The below has been excerpted from this week's Outlet Pass, to get caught up on everything else you need to know in the NBA this week read the rest of the column here.
Fair or not, the on and off-court chemistry between Ben Simmons and Joel Embiid is one of those relentlessly fascinating storylines that won’t disappear until A) the Philadelphia 76ers make the Finals, or B) one of them—most likely Simmons—gets traded.
The good news for Philly is they outscore opponents by nearly six points per 100 possessions when Embiid and Simmons share the floor. The bad news is that number was almost three times as high last year, and the Sixers have been better this season when Embiid is on the court without Simmons, which wasn’t the case during the 2017-18 season.
What’s most glaring when you watch them co-exist is how unusual it feels whenever one directly complements the other. Sure, Simmons will push in transition, cause panic, and create advantageous mismatches that everyone enjoys. And Embiid can consistently draw two defenders on the block then find Simmons on a duck in, or launch him towards the rim by screening his man around half-court. But they also get in each other’s way with a higher frequency than any two franchise players should, and that’s before Jimmy Butler even enters the equation. Simmons can’t space the floor and Embiid sort of can but asking him to do so on a regular basis is like buying a new iPad because you need a nightlight in your bathroom.
What’s most concerning, though, is how the evolution of their two-man game has truly become an escalator to nowhere, particularly when they run a snug pick-and-roll. This action is a disaster almost every time they run it. It’s predictable (opponents switch every single time) and unnecessarily congests the floor.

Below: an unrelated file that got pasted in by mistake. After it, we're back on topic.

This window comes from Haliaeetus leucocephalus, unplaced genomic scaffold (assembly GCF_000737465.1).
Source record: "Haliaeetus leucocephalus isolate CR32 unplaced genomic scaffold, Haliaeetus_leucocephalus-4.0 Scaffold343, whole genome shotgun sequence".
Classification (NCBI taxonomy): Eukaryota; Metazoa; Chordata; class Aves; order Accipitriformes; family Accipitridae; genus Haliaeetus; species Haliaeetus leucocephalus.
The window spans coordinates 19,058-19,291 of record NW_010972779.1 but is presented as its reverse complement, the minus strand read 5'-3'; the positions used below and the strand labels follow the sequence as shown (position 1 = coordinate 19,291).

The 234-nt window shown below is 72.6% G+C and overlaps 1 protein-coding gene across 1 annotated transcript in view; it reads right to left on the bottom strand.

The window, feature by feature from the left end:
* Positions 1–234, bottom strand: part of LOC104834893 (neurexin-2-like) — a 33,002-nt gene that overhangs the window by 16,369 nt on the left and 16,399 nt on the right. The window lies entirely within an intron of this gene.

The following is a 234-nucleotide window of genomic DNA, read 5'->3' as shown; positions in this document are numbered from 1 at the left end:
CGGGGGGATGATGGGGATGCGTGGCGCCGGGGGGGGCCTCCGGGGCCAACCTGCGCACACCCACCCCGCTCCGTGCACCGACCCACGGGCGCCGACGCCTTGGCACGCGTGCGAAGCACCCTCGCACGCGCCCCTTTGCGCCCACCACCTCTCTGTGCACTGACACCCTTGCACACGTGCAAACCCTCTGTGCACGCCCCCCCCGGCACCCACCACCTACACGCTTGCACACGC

It’s not like the Sixers run this action a ton (by my count it didn’t occur once in their recent back-to-back against the Wizards), but it’s a micro issue that speaks to their macro dilemma. The best way to mitigate Simmons’s greatest flaw (one that matters a lot more in the playoffs than the regular season) is to play him as a point center, which is difficult on a team that also employs Embiid. Let Simmons push the ball in transition and post up, but also utilize his size, physicality, and speed by making him an unstoppable roll man, someone who can live above the rim and pick you apart as a playmaker on the move. Again, that’s hard to do with Embiid on the floor:
One radical solution may be to make Embiid the ball-handler. It won’t work against every team, but with the floor spaced it could be an opportunity to attack switches in an unorthodox way. I’m not sure if Embiid can/should assume this type of responsibility, but it’s better to try every option than concede too soon and do something rash (for what it’s worth, I wouldn’t be shocked if the Sixers sold high on Simmons before his next contract kicks in).
Philadelphia is very good as is, but “very good” isn’t what you punt four years away for. Most teams would be thrilled to have talents like Embiid and Simmons on their roster. Fit be damned, the rest will figure itself out, yada yada yada. But we’ve yet to see these two lift each other in a way that should make anyone think they can claw through two playoff rounds, let alone win a championship. Simmons doesn’t need a jumper to be an All-Star-caliber force, but to compete at the highest level, in a half-court setting, on the same team as a high-usage, low-post big? Of course he does. Brett Brown has the hardest job in the business.